“If we want to live in a free country,” Amina Abdallah Araf al Omari wrote on her blog on 27 April, “we must begin by living as though we are already in a free country.”
And so the 35-year-old Syrian, an outspoken lesbian, feminist and anti-government protester, continued to post highly critical entries on the blog, A Gay Girl in Damascus, even as the security situation in her home country became ever more precarious, and her own position increasingly at risk.
She was teargassed, arrested and detained with other protesters at demonstrations in March and April; at one rally she saw a young man shot dead in front of her. But “for those of us who have taken part in the protests,” she wrote, “there’s no going back. For decades, we were afraid; be too critical of the regime, be seen as stepping out of official views, and one might expect a visit from the security police or a trip to a jail. Be more vocal and publicly call for the overthrow of the government and be prepared for either exile or death. Those of us who criticised things were very careful with our words and the forums we raised criticisms in. Now, though, everything has changed; too many have crossed those lines for there to be a going back.”
Late in April, two men from the Syrian security services came to her house late at night to arrest her; her father stood up to them and they left. A week later, however, both she and her father had been forced into separate safe houses, moving from house to house, meeting only in disguise. Her American mother (Araf holds dual citizenship) and other family members had fled to Beirut, but her father, from an old and respected family, was determined to stay in Damascus, and so Araf stayed too, continuing to blog: “Our revolution will win; we will have a free and democratic Syria soon. I know it in my bones.”
On Monday evening, Araf was silenced, for now at least. En route to a rendezvous with co-ordinators of the protest movement, she was snatched from a Damascus street by three armed men and bundled into a vehicle. Despite the frantic efforts of her father and wider family, nothing has been heard from her since.
Araf’s kidnap, by men her family believe are members of Syria’s security services, makes her one of the best known of many thousands who have been detained since protests bubbled up across the country in mid-March, swelling to become one of the bloodiest and most protracted of the Arab Spring’s popular uprisings. According to Amnesty International, at least 750 people have been killed by the security forces; as many as 10,000 have been picked up by one of the country’s diverse security service groups, many of them held incommunicado. At least 12 people have died in custody, and reports of torture are common.
Though Syria’s president, Bashar al-Assad, announced an amnesty last week for those detained before 31 May, Amnesty says the releases have been selective and ad hoc, and called for the immediate release of all detainees.
Even before the latest unrest, bloggers and others challenging the government had been regularly locked up. Tal al-Mallouhi, a 20-year-old Palestinian-Syrian blogger from Homs, was sentenced to five years in jail in February, accused of spying for the US. Other bloggers and dissidents have faced similar fates.
Though she had begun her blog in February principally as a defiant declaration of her sexuality and to explore lesbian and gender issues in Syria, Araf was rapidly swept up in the popular protests, and began writing impassioned, exhilarated, often very moving posts about her country and its longed-for future.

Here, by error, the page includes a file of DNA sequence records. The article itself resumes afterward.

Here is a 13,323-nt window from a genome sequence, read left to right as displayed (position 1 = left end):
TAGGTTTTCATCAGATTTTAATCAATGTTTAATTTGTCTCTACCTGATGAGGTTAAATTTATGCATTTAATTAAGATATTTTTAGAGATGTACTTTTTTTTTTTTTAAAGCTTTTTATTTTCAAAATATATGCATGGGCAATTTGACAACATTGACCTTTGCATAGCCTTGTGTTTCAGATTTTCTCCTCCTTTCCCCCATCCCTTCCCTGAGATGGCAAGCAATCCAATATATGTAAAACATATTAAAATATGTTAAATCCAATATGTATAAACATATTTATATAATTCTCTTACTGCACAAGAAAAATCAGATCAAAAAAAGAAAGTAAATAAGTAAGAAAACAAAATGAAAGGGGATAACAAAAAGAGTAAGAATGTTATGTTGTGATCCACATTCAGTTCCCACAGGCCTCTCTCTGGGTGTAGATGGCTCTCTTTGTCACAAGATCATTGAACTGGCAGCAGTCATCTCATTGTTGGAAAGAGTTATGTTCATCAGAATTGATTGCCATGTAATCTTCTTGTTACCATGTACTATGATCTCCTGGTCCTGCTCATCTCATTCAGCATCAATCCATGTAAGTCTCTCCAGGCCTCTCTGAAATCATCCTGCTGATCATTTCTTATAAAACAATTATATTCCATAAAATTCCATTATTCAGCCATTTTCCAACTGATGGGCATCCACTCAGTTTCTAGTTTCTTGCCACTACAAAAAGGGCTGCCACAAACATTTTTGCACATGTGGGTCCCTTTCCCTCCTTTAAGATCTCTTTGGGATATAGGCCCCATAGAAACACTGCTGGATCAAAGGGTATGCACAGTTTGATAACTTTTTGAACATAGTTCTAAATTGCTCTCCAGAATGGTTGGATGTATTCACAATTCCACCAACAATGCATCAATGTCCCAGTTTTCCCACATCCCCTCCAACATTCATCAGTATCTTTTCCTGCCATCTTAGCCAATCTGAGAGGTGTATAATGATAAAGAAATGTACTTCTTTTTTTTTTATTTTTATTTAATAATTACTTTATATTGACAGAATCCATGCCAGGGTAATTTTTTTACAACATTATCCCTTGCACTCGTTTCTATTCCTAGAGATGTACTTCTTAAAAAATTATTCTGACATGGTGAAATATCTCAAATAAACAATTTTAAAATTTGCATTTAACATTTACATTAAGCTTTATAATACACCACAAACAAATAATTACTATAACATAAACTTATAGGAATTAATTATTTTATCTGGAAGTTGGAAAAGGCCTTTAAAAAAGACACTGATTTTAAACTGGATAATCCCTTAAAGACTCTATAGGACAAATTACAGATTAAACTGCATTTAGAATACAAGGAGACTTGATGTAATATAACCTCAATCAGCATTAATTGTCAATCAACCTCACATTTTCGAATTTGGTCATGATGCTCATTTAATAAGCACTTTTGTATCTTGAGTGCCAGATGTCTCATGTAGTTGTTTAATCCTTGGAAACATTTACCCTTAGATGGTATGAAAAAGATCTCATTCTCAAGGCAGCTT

“What a time to be in Syria! What a time to be an Arab! What a time to be alive!” she wrote on 24 March. A week later, expressing her dismay at Assad’s refusal to grant expected reforms, she wrote: “Come Friday, when Jumaa prayers are done, we will be out, in every city and every street, calling with one voice: “SOURIYA! AL HOURIYA!” FREEDOM!”
The blog also contained extracts from an unpublished autobiography, detailing her teenage years in the US; she also wrote of her love of science fiction and Gil Scott Heron, and posted erotic lesbian poetry. At one point, her father laughingly reveals, she had been “on the list” forof those charged with finding a suitable wife for the man who is now Syria’s president, and who went on to marry a British-Syrian, Asma al Akhras. Why hadn’t he put her forward? “Do you think I hate you? I would not wish to be related to them.”
But Araf was also clear about the risks she was running, writing chillingly about the regime’s use of torture in a post entitled “Why we fight”. Torture, she wrote, is “routine and normal”. “It is what all of us expect. It is why we keep our nails as short as possible so they can’t be pulled off. It is why we were slow to come out into the streets … It is why you don’t see so many women in the protests. What do you think happens to women who get picked up?”
The following Araf had gained was evident when, within minutes of her disappearance being reported, campaigns were launched on Facebook and elsewhere to free her, with Syrian activists tweeting extracts from her blog.
Some hours after reporting her disappearance, Araf’s cousin Rania Ismail, whom she had asked to post to her blog if anything happened to her, wrote a brief update. “I have been on the telephone with both her parents and all that we can say right now is that she is missing … We do not know who took her so we do not know who to ask to get her back. It is possible that they are forcibly deporting her. From other family members who have been imprisoned there, we believe that she is likely to be released fairly soon. If they wanted to kill her, they would have done so. That is what we are all praying for.”
Nidaa Hassan is a pseudonym for a journalist in Damascus.